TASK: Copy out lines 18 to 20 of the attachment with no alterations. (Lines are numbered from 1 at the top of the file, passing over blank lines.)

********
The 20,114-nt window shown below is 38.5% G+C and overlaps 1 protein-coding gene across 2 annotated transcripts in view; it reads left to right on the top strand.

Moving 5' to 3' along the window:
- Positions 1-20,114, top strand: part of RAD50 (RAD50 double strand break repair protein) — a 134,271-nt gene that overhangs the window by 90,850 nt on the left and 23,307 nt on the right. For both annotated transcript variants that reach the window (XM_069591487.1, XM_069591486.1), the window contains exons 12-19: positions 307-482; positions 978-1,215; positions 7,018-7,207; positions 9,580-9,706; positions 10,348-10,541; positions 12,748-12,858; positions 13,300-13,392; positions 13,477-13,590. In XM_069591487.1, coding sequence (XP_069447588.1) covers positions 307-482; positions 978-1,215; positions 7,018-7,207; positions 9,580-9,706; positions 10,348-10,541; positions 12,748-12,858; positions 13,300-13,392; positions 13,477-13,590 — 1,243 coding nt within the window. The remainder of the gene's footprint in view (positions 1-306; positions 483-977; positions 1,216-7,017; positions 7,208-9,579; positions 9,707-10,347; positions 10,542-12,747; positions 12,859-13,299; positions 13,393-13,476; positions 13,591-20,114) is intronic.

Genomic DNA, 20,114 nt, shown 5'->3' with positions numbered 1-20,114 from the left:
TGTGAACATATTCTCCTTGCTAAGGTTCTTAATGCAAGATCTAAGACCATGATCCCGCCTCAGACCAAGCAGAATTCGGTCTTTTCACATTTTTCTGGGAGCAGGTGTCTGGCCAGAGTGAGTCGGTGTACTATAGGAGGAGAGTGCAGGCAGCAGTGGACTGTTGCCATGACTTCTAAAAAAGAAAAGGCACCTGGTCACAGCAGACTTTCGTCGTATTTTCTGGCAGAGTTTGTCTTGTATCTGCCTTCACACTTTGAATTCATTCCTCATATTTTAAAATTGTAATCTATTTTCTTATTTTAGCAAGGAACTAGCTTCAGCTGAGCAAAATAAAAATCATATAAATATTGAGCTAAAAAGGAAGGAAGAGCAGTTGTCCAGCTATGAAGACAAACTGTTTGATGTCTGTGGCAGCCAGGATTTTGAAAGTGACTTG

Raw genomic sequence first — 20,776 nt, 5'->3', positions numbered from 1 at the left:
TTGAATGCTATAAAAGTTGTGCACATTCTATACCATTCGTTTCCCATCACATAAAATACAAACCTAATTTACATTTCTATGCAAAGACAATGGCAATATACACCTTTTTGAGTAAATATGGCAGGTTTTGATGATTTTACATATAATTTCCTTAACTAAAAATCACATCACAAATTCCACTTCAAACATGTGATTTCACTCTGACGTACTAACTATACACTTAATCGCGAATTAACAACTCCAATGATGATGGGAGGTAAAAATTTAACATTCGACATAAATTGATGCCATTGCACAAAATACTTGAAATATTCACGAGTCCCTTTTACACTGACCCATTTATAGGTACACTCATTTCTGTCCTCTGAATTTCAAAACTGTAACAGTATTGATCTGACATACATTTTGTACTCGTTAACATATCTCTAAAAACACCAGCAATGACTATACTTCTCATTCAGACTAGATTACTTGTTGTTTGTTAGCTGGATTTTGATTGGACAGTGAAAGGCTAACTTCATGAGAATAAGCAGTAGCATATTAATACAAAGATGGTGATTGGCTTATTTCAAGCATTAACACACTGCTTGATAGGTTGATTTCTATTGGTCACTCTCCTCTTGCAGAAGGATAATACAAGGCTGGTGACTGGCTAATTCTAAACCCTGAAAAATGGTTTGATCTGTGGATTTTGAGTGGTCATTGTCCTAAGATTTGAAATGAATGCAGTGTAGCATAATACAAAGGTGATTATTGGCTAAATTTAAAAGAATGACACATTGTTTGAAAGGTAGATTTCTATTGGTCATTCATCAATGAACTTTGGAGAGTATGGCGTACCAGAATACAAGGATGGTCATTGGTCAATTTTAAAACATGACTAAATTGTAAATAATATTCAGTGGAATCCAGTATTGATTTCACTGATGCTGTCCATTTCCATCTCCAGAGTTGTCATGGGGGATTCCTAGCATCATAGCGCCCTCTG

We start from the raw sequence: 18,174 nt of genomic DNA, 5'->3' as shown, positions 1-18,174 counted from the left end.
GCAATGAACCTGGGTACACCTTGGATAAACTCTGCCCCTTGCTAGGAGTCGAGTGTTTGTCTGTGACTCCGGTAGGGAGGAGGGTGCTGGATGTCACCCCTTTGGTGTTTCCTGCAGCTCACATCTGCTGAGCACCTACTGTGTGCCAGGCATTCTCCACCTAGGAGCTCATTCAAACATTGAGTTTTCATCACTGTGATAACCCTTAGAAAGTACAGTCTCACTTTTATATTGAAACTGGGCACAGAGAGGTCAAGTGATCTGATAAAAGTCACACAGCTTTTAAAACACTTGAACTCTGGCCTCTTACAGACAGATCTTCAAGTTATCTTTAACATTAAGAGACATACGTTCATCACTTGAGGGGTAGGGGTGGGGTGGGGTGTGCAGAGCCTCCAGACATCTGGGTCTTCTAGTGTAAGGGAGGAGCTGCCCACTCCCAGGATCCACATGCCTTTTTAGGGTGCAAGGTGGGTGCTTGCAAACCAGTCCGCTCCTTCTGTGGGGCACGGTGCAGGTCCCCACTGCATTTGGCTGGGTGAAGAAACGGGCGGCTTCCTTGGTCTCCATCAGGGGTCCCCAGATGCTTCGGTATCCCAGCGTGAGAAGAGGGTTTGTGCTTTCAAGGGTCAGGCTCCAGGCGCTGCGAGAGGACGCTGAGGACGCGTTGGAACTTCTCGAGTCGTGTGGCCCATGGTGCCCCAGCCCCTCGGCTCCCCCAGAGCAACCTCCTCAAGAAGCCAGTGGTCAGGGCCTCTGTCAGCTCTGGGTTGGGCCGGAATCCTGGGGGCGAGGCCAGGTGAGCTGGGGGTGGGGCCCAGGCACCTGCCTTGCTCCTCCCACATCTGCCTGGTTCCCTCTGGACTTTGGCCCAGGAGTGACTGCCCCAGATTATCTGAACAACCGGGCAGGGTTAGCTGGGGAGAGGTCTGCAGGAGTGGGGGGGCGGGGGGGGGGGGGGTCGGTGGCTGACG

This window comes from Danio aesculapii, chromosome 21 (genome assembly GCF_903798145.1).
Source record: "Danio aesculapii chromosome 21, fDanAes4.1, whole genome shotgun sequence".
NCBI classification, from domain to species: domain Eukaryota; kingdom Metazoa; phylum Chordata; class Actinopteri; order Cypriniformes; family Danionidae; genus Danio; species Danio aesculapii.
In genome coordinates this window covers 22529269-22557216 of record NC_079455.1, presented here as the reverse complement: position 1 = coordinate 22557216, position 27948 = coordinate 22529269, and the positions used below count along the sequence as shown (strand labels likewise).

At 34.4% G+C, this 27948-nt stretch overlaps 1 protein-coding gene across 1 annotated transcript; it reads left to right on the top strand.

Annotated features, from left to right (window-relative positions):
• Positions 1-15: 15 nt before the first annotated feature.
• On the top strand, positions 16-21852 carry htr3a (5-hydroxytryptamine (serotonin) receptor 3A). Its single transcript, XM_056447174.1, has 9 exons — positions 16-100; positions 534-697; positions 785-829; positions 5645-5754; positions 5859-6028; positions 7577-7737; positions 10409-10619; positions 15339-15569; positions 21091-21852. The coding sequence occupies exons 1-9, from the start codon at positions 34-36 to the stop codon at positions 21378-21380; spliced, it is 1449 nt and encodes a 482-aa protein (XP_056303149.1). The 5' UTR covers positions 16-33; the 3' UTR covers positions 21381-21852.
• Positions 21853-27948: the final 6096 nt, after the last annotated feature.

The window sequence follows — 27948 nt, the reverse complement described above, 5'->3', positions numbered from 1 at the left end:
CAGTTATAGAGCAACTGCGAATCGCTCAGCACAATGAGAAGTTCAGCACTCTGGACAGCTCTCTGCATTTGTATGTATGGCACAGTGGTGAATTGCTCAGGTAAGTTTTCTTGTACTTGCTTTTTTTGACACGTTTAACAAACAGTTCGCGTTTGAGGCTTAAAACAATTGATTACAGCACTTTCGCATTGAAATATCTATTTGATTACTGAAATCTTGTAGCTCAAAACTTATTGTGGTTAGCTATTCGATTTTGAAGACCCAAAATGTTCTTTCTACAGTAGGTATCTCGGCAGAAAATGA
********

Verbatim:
• Positions 21853-27948: the final 6096 nt, after the last annotated feature.

The window sequence follows — 27948 nt, the reverse complement described above, 5'->3', positions numbered from 1 at the left end:
CAGTTATAGAGCAACTGCGAATCGCTCAGCACAATGAGAAGTTCAGCACTCTGGACAGCTCTCTGCATTTGTATGTATGGCACAGTGGTGAATTGCTCAGGTAAGTTTTCTTGTACTTGCTTTTTTTGACACGTTTAACAAACAGTTCGCGTTTGAGGCTTAAAACAATTGATTACAGCACTTTCGCATTGAAATATCTATTTGATTACTGAAATCTTGTAGCTCAAAACTTATTGTGGTTAGCTATTCGATTTTGAAGACCCAAAATGTTCTTTCTACAGTAGGTATCTCGGCAGAAAATGA